With deadlines looming, the Senate and House agreed to combine transportation reauthorization, student loans, and flood insurance into one comprehensive bill, according to The Hill:
Congress on Friday approved legislation that will extend federal highway programs through 2014, a low interest rate on student loans for one year, and the National Flood Insurance Program (NFIP) for five years.
Leaders in the House and Senate negotiated the giant package, leaving no doubt that it would have enough support to pass. The bill will likely be the last major piece of legislation approved by Congress until after the November elections.
The House voted 373-52 in favor of the bill, which was supported by every voting Democrat, while 52 Republicans opposed it. In the Senate, the tally was 74-19, with 23 Republicans joining every Democrat in voting for the measure. Sen. Olympia Snowe (R-Maine) voted present, while Sen. Daniel Inouye (D-Hawaii) missed the vote.
White House spokesman Jay Carney said President Obama looks forward to signing the bill.
Congress faced a weekend deadline for extending the highway and student loan provisions. The rates for federally backed student loans were set to double from 3.4 percent to 6.8 percent, and transportation funding was due to expire.
The transportation bill was the most contested part of the package. Prominent conservative groups urged Republicans to vote against it, while the U.S. Chamber of Congress pushed for passage.
While members were not happy with every provision in the bill, they largely praised it during floor debate in both chambers.
Democrats, in particular, hailed the extension of the highway provisions for two years, which they said would boost job creation.
“This conference agreement ... means jobs, and it means that we will not have further layoffs,” said Rep. Nick Rahall (D-W.Va.). “It means that we will continue to improve our economy, and when all is said and done, I would choose to vote for American jobs any day.”
Sen. Barbara Boxer (D-Calif.), who led negotiations on the transportation measure as chairwoman of the Environment and Public Works Committee, said the bill’s passage “sends a good message to the public” about how productive Congress can be.
But Sen. Bob Corker (R-Tenn.), who sponsored a point of order objecting to the package under the Budget Control Act, said a vote for the bill was a vote for excessive government spending.
“I just want to say ... it continues to be unbelievable to me that this body does not have the courage, does not have the will, does not have the discipline to even live within a very modest budget that was laid out last August,” Corker said. “So I would say, all those who vote for this today are basically saying we do not have the discipline to live within our means.”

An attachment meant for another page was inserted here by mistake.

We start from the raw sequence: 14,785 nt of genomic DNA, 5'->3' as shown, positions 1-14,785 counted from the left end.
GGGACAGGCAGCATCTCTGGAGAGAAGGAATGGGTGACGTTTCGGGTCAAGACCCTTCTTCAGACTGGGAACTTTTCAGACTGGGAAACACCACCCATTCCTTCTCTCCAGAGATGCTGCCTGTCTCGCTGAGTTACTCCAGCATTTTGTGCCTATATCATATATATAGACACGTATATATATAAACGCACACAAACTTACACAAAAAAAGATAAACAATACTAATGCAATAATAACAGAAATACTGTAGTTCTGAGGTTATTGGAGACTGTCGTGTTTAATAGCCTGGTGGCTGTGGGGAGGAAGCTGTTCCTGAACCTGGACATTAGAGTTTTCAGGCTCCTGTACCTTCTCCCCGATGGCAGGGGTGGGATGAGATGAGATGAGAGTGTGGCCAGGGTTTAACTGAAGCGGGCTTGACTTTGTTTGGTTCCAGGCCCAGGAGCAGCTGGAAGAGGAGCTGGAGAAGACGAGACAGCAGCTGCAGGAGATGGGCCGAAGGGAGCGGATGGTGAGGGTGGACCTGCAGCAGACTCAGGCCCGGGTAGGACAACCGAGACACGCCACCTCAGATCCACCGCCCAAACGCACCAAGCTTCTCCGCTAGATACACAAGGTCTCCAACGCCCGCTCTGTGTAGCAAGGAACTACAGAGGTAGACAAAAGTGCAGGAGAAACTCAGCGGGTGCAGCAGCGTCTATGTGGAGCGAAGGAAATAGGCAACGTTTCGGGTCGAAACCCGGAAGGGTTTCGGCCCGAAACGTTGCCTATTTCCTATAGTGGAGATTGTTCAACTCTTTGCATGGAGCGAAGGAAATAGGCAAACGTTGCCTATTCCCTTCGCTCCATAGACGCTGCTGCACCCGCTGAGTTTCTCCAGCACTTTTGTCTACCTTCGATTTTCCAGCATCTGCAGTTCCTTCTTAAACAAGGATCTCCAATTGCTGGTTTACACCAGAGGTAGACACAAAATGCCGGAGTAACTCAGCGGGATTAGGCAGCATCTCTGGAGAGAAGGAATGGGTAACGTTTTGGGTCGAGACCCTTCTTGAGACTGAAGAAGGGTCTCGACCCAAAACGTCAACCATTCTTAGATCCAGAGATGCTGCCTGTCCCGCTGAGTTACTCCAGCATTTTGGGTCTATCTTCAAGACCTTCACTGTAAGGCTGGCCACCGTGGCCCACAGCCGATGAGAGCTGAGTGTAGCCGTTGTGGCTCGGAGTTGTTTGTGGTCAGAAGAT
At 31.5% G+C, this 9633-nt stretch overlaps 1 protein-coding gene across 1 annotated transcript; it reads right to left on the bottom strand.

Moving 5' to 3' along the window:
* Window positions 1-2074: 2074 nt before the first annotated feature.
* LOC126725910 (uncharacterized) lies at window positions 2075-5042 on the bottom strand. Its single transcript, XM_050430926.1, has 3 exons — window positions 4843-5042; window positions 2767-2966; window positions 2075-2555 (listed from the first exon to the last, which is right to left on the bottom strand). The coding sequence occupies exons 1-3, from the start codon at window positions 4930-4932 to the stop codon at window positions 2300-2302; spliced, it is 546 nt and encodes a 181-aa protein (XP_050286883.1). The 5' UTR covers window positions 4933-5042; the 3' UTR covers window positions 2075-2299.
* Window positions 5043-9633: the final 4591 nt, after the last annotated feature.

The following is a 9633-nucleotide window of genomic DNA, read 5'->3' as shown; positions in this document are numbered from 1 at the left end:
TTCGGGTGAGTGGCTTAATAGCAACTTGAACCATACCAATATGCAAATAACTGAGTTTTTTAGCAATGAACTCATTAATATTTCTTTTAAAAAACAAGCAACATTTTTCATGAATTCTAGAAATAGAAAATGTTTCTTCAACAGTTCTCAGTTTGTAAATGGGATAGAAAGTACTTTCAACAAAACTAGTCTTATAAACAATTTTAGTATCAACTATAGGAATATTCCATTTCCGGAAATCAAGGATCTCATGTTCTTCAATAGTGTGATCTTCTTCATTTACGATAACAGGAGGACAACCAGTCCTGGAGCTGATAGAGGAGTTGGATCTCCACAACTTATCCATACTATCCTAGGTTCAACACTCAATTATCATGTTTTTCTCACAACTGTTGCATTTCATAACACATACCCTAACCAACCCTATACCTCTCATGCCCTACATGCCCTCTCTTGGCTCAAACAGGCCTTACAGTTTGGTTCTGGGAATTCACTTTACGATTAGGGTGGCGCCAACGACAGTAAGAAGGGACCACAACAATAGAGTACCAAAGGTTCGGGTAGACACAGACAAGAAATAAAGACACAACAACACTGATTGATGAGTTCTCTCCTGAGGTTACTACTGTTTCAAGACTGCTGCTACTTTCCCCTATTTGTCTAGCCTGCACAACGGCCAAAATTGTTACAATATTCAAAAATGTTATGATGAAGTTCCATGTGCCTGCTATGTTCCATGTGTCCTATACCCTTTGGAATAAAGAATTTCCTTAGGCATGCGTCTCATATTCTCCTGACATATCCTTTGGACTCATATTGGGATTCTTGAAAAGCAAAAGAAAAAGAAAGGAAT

The final bill does not include language that would require approval of the Keystone XL oil pipeline. House Republicans had pushed for a provision on Keystone, but dropped the demand after winning a concession from Democrats to streamline permitting of transportation projects.
Republicans weren’t the only ones who had to make compromises, however, according to an earlier story from The Hill:
House Democrats [were] expected to vote for the package in large numbers despite complaints they were shut out of the final bicameral negotiations and language allowing states to opt out of spending money on bike and pedestrian safety projects.
“Given the fact that we now have hard info, this looks like a good, solid bill that will put people back to work,” said Rep. Peter DeFazio (D-Ore.), a member of the conference committee.
He said the provisions on bike and pedestrian improvements would not affect Oregon.
“Some unenlightened states like Texas will [opt out], but states like mine will continue to invest,” he said.
Many officials from both parties were pleased to avoid yet another delay in long-term transportation funding, according to The Hill:
Rep. John Mica (R-Fla.), the chairman of the House Transportation and Infrastructure Committee, seemed relived to be finally approving a long-term highway bill after several short-term extensions.
“It is good to be at this point in the completion of a long-overdue transportation reform bill. A lot of people said it couldn’t be done,” Mica said.
“Tomorrow would actually close down thousands of transportation projects around the country,” he added. “Transportation departments around the country were on the verge of sort of handing out IOUs or shutting down. Probably millions would have been put out of work if we hadn’t acted.”
The highway portion of the bill authorizes spending of about $120 billion through 2014, and funds most of that by extending various fuel and highway taxes. But because those taxes don’t fully cover planned spending, the bill raises new revenues from companies by making changes to the way corporate pensions are calculated, and by increasing premiums paid to the Pension Benefit Guaranty Corporation.
The vote also ends a long streak without a long-term highway bill. The last transportation bill that was approved by Congress was supposed to expire in September 2009, when former Democratic Rep. Jim Oberstar (D-Minn.) ran the Transportation Committee in the House. Instead, the measure was temporarily extended nine times, including the latest three-month appropriation that was scheduled to expire on Saturday.